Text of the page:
Posts Tagged ‘2011 Solar Decathlon’

2011 Solar Decatholon modular and prefab home winners

October 5th, 2011 Comments off

Maryland Team US DOE Solar Decathlon 2011 overall winnerCleantechnica reports on the winners of the U.S. Department of Energy’s 2011 Solar Decathlon held in the National Mall in Washington, DC.  The homes featured were modular and prefabricated housing solar powered designs. The overall winner was Team Maryland (University of Maryland), as shown in the photo. “Maryland is a well-experienced team. After taking second place in 2007, they rested and regrouped in 2009 and came to West Potomac Park in 2011 focused and determined to win,” said Solar Decathlon Director Richard King. “In addition, Maryland’s Watershed is a beautiful house, judged first place in Architecture, which also performed impeccably in measured contests. This team mastered their strategies to ensure they excelled in all 10 contests.” Maryland won overall and in architecture. Communications: Middlebury College. Affordability: Team Belgium AND Parsons the New School for Design and Stevens University (Tie).  People’s Choice Award: Appalachian State. Market Appeal: Middlebury College. Engineering: New Zealand. Home Entertainment: Middlebury College. Appliances: Illinois. Hot Water: New Zealand, Tennessee, Parsons NS Stevens, Appalachian State, Maryland, Ohio State, SCI-Arc/Caltech (7-Way Tie). Comfort Zone: Ohio State. Secretary of Energy Steven Chu office announced the overall final standings as follows:

1. Maryland
2. Purdue
3. New Zealand
4. Middlebury College
5. Ohio State
6. SCI-Arc/Caltech (tie)
7. Illinois
8. Tennessee
9. Team Massachusetts
10. Canada
11. Florida Int’l
12. Appalachian State
13. Parsons NS Stevens
14. Tidewater Virginia
15. Team China
16. Team Belgium
17. Team New York
18. Team New Jersey
19. Team Florida

(Editor’s note: For 5 previous articles and a video on this contest, put the keywords 2011 Solar Decathlon into the search box near the top right of the Daily Business News page.)

(photo credit: cleantechnica)

Washington DC Modular/PreFab Home 2011 Solar Decathlon video report

September 29th, 2011 Comments off has been reporting recently on some of the entries in the 2011 Solar Decathlon that is taking place on the National Mall in Washington DC. Once every two years, the Solar Decathlon competition takes place. Teams in the 2011 Solar Decathlon include entries from California, Ohio, Maryland, Massachusetts, Belgium, Canada, China and New Zealand, to name a few. These homes are made using prefabricated (pre-fab) or modular construction, and must be all electric, transportable and must be solar powered. This video report gives you a quick sense of some of the forward thinking ideas and innovations that could shape and influence the factory built housing market for years to come. The Solar Decathlon also is a platform that makes factory built homes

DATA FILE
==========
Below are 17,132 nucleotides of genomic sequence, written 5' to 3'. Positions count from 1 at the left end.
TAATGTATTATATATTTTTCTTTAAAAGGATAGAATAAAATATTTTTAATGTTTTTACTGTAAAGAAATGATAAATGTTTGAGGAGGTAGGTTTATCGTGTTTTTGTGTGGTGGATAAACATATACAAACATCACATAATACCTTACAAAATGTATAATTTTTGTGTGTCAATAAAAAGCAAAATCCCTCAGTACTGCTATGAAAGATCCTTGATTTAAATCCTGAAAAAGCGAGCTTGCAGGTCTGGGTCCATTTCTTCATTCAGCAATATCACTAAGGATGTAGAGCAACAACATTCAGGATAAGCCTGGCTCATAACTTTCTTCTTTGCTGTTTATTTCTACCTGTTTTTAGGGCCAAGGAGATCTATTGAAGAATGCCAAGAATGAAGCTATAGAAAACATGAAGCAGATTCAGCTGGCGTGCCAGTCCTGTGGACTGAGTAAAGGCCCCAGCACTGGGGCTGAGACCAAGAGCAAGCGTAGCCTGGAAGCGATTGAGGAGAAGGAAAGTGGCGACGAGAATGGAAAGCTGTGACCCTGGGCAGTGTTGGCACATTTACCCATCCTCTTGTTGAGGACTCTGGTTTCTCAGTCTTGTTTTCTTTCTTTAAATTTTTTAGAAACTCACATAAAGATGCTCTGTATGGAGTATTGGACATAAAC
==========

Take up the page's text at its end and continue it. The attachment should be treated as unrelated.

(Video credit: Inhabitat and YouTube)

Canadian Solar Decathlon Entry Blends design with cultural sensitivity

September 27th, 2011 Comments off

Team Canada solar decathlon photo CleanEnergyAuthorityClearnEnergyAuthority reports that Team Canada’s entry in the 2011 Solar Decathlon in Washington D.C this week uses native cultural design for their solar home. “In Canada, and I’m sure in North America, cultural considerations have been largely left out of the process of building homes, and that omission doesn’t represent the different needs of First Nation cultures,” said Johann Kyser, aboriginal relations team manager. Kyser says that First Nation citizens in Canada are restricted in regards to housing rights. One law states that a house built on First Nation reserve land becomes part of Canada, instead of remaining sovereign.  “That’s why we are creating a modular structure,” said Kyser. “We are hoping this becomes a means to allow first nations to develop and build equity and leverage.” “Mold and burn are critical problems in First Nation housing right now,” Kyser said. “Rates of fire are twice that in non native communities. So, we are using magnesium oxide as a building material, which is impervious to mold and fire—beyond the culture and beyond the technology, we are creating safety.” “Aboriginal cultures are very connected to the land and spirituality,” said Kyser. “One of the things we look to is the medicine wheel—each of the four colors on the wheel symbolizes a connection to the elements. One of the places you will really see this connection to color in the home is painted on the winter count, on the canvas under the roof. We worked with the community to explore what their values are—it’s an active system and an integrated system, as well.”

(Photo credit: CleanEnergyAuthority)